Many photographers think that it is enough to take the file just out of the camera to give it to its public. I am deeply convinced that this is a total error, maybe because I started photography in the black-and-white laboratory of the family. Very early, I was able to see that the developing phase (and even more the printing phase) contained many true choices by the photographer (what was eased by the photo lab at the corner of the street silently making those choices for us, and which is now masked the efforts of the digital camera trying to do the same inside the box).
So, many people want to see my photos immediately out of the camera, right after the recording. This is not an issue for me when we are speaking of showing the picture on the back of my camera (Nobody can see anything there, anyway…) but I actively resist when we’re speaking about final pictures. As a matter of fact, I work some more. This is something that ussually annoys a lot of other photographers, but that I consider an integral part of taking a picture (and this is a reason why I switched to digital photography early). First, I sort pictures out in Adobe Bridge. I usually keep only a small part of the images I shot. In a family reunion, I may keep half of the shots (It may vary). From a photo safari, I keep between 1% and 3% of the recorded files. The rest is not really worth it. Your mileage may vary (some will say that I should shoot less and think more, but it’s my style), but you need to select your best pictures.
Then, I enter the real development phase: I work from the RAW picture files of my camera, but this would be near exactly the same from JPEG picture files (I just prefer to start with images less digitally massaged by the camera to reach my own pictures). Consequently, a lot of what I do happens in Adobe Camera Raw (and it applies mostly to Lightroom users too). Here is how I proceed and… why.
The first thing requires to notice that the histogram of most images does not fully cover the full range from black to white: There is not real black (on the left of the histogram) and not real white (on the right). It may be an artistic choice, but in most cases this is merely a consequence of the limitations of the photo camera.
I follow a two-step approach to extend to a full light dynamic range. First, by using the Exposure control to push the highlights to the right of the histogram. Here, I pushed the Exposure to +0.35 to align the last bit of the histogram with the right hand side (I ensured that the white pixels are actually completely white, not light grey and I don’t blow them out).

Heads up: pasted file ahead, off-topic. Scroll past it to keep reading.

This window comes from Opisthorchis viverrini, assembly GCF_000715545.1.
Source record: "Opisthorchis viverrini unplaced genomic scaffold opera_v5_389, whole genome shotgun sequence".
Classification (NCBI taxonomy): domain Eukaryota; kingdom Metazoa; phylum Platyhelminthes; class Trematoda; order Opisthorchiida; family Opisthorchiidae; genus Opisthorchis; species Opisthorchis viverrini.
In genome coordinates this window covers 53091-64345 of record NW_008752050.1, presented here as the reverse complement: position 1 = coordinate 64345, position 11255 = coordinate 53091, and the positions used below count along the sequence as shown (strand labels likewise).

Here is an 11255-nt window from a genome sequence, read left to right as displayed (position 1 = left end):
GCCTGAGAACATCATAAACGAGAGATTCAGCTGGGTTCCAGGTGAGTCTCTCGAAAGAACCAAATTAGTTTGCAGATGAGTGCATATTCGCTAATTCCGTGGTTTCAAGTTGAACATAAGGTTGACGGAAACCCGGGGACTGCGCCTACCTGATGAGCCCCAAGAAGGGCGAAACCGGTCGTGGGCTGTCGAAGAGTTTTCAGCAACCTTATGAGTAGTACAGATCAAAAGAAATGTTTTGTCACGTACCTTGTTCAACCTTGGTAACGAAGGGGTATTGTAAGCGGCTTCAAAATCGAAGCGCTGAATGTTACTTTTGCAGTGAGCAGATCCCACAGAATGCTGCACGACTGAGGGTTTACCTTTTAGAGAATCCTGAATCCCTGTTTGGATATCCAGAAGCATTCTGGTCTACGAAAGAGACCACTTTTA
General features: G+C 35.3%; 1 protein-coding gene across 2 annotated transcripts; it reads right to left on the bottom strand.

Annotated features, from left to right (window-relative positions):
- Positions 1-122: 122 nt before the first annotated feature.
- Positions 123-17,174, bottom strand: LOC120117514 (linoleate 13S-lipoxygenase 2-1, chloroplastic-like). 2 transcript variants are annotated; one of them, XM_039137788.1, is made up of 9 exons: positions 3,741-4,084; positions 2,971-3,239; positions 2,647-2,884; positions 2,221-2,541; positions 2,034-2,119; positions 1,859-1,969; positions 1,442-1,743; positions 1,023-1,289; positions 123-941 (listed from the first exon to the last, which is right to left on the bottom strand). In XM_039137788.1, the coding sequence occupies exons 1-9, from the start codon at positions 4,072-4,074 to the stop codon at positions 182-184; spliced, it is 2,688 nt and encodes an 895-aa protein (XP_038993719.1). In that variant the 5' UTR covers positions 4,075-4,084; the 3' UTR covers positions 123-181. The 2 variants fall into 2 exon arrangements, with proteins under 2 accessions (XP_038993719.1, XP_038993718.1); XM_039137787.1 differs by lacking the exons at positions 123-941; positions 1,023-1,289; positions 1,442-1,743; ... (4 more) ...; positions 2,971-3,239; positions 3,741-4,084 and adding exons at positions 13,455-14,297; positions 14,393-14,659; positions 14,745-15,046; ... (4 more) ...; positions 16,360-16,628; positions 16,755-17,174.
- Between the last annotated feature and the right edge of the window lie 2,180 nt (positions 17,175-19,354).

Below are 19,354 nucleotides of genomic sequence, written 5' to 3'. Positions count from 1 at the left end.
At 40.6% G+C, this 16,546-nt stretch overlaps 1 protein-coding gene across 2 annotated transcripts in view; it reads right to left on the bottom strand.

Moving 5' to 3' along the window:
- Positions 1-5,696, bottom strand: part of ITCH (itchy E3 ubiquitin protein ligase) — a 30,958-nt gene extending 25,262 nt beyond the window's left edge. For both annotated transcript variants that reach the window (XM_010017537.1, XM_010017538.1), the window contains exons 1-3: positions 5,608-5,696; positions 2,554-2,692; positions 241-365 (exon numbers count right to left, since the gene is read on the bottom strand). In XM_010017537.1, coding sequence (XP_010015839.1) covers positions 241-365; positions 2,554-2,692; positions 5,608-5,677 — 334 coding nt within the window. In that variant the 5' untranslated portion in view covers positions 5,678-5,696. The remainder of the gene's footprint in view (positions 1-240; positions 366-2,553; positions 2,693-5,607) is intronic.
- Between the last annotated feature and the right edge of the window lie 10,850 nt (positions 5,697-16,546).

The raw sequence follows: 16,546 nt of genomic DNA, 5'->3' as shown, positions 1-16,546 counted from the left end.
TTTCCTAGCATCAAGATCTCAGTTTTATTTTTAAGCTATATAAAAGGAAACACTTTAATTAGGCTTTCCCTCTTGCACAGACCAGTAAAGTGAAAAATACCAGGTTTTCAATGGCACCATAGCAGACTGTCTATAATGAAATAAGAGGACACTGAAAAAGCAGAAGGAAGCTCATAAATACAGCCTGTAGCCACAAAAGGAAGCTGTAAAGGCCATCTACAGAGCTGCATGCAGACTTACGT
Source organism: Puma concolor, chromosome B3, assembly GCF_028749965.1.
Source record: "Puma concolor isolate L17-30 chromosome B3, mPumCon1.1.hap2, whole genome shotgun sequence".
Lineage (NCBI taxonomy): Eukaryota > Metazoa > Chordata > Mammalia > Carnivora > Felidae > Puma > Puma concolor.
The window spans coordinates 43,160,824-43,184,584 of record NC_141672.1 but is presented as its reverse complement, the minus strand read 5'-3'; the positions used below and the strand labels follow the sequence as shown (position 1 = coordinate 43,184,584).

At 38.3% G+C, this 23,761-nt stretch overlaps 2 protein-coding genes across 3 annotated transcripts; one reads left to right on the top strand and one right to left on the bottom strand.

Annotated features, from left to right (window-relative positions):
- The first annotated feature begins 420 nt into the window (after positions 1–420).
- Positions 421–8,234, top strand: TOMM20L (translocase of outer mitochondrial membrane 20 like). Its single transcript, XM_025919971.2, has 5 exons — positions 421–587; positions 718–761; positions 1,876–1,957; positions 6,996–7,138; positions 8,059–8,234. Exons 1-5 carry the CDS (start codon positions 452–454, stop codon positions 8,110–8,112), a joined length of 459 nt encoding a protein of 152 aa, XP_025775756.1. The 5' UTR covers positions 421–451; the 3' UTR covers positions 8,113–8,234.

Then, I do the same with shadows (and the left hand side of the histogram) using the Blacks, pushing only a little.
From this point, the picture dynamic range is maximal. It is also possible to correct the contrast, but it is not often necessary if the shooting conditions were average.Similarly, apart from significant problems in the original, it is not necessary to use the Fill light to lighten dark shadows.
The next step is to re-frame the image: Some will say that I have the bad habit of centering my subject too much, but when we speaking about very active animals, like the three jackals of this picture, I prefer to use the central AF zone of my Sony Alpha 700 which has the most sensitive and fastest AF sensor. So, I leave the re-framing job to Photoshop (even if I recognize that whenever it’s possible, it is simpler to think about framing correctly from shooting time).
For this, I use the re-framing tool in the tool bar at the top of the Adobe Camera Raw window and I choose the right frame with the mouse (thinking about painting traditions and the rule of thirds).
Some will prefer to start the whole process with re-framing (rather than waiting here for this). There are some good reasons for it (specially so when re-framing is used to remove an ugly over- or under-exposed area from the picture). I believe that in most cases, it’s more an issue of personal preference.
Next comes the most controversial step: Detail accentuation. It is easy to over-do it and I strongly recommend to keep the original Adobe settings rather than stepping all over it with too much accentuation (many people do it and I won’t give names). As a matter of fact, it’s true that I tend to force more of these fake details in web pictures than in quality prints.
The best is probably to experiment very lightly, in the Camera Raw settings, after zooming in onto the important area of the image (I’m less tempted to over-do it when it’s big in front of my eyes).
Then, it is simple to open a copy of the image in Photoshop from the “Open copy” button. It will be necessary to save a fine-tuned copy or to print it on your ink-jet printer.
I simply recommend to always convert colors (the impact is usually small but I tend to have confidence in Photoshop choices).
And here is a nice additional step that I get from Patrick Fagot, photographer that I love and whose teachings I used as a basis for my own ideas to use Photoshop, thanks to his advice during photographic trips with did together in Brazil an in Botswana. He advises to immediately add a colored frame to the best photos in order to give them a little additional pro finish and this is true that it help the picture to “pop out”.
It’s only a matter of using the Photoshop
Image > Canvas size... control…
…and to choose a new size increased by a few millimeters around the image (and the right Canvas extension color – Black is often good but you can experiment).
Some will prefer the Relative control which allows to give a relative increase size, but I feel it is less comfortable.
From this description, it is possible to change a few settings around this. And I guess this will give inspiration to some of the readers.
If you want to go further: All other tips and tricks of YLovePhoto.